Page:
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What is a ureterocele?
A ureterocele involves the kidney, ureter, and bladder. A normal ureter transports urine from the kidney to the bladder. When a child has a ureterocele, the portion of the ureter closest to the bladder enlarges because the ureter opening is abnormal and obstructs urine outflow. The urine then backs up in the ureter tube.
What is ureteral duplication?
Children with a ureterocele may also have ureteral duplication: two ureters for one kidney with each draining independently into the bladder. The ureter with the ureterocele generally drains the top half of the kidney while the duplicate drains the lower half. However, the ureter with the ureterocele may enter the bladder at a lower point, causing obstruction of urine.
Who is affected by ureterocele and ureteral duplication?
Ureterocele and ureteral duplication are more common in females than in males. In females, the ureterocele often involves both kidneys. In males, generally one kidney is involved.
What causes ureterocele and ureteral duplication?
The causes of ureterocele and ureteral duplication are unknown, however, some cases have been reported in siblings, suggesting a genetic component.
How is a ureterocele or a duplicate ureter diagnosed?
If a ureterocele goes undetected on a prenatal ultrasound, it may not be seen until the child has recurrent urinary tract infections. If your child has a history of frequent urinary tract infections, a doctor may order these diagnostic imaging procedures:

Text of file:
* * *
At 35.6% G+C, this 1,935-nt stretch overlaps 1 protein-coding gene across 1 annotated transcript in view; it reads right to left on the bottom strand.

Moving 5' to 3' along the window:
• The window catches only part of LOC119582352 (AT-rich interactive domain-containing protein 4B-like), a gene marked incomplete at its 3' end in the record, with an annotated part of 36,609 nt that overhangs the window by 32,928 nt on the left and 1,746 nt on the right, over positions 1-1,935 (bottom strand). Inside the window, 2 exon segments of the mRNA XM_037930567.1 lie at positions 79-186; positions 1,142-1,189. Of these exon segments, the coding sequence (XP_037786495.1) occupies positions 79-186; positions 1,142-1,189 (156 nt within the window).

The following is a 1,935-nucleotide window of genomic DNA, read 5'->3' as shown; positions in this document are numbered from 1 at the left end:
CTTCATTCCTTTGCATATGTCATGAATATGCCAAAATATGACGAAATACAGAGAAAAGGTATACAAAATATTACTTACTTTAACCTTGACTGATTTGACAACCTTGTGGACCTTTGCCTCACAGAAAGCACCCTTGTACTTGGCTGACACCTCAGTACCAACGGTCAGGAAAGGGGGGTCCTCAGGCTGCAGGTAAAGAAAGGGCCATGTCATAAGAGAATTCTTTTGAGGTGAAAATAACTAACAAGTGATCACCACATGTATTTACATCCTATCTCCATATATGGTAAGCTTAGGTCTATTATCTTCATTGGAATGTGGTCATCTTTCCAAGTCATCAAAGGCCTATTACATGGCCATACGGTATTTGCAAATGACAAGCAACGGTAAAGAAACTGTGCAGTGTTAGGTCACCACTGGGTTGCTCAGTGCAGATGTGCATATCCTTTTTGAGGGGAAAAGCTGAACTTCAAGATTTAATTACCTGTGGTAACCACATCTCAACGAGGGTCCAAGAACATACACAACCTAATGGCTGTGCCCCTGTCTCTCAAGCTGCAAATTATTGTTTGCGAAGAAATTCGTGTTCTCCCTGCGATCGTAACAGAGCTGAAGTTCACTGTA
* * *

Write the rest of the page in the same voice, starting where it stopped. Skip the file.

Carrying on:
- Ultrasound of the entire urinary tract uses high-frequency sound waves and a computer to create images of blood vessels, tissues, and organs. Ultrasounds are used to view internal organs as they function and to assess blood flow through the vessels.
- Voiding cystourethrogram (VCUG) uses an X-ray to view structures of the urinary tract. A catheter is placed into the bladder and contrast dye is instilled. A VCUG also reveals reflux, the size and location of the ureterocele, and the drainage of the urinary tract.
What is the treatment for a ureterocele?
Treatment is complex and customized and varies by child. We determine specific treatment for ureterocele or ureteral duplication based on:
- child's age, overall health, and medical history
- child's tolerance for specific medications, procedures, or therapies
- expectations for the course of the condition
- extent of the condition
- your opinion or preference
If your child is ill from an urinary tract infection, intravenous fluids and antibiotics may be administered. Once the urinary tract infection is resolved, the ureterocele will be addressed.
Treatment of ureterocele often depends on the size and location of the ureterocele and the function of the kidney drained by the ureter. If the area of the ureter has a lot of urine accumulation, it may need to be surgically drained. Larger ureteroceles that are associated with reflux (or backflow) into a ureter may be removed. If there is a duplicate ureter, the duplicate may be left intact.
In some children, the kidney of the affected side may be damaged and part of it may be removed. A small ureterocele may not require medical intervention if the kidney functions without difficulty. These options will be discussed with our pediatric urology team.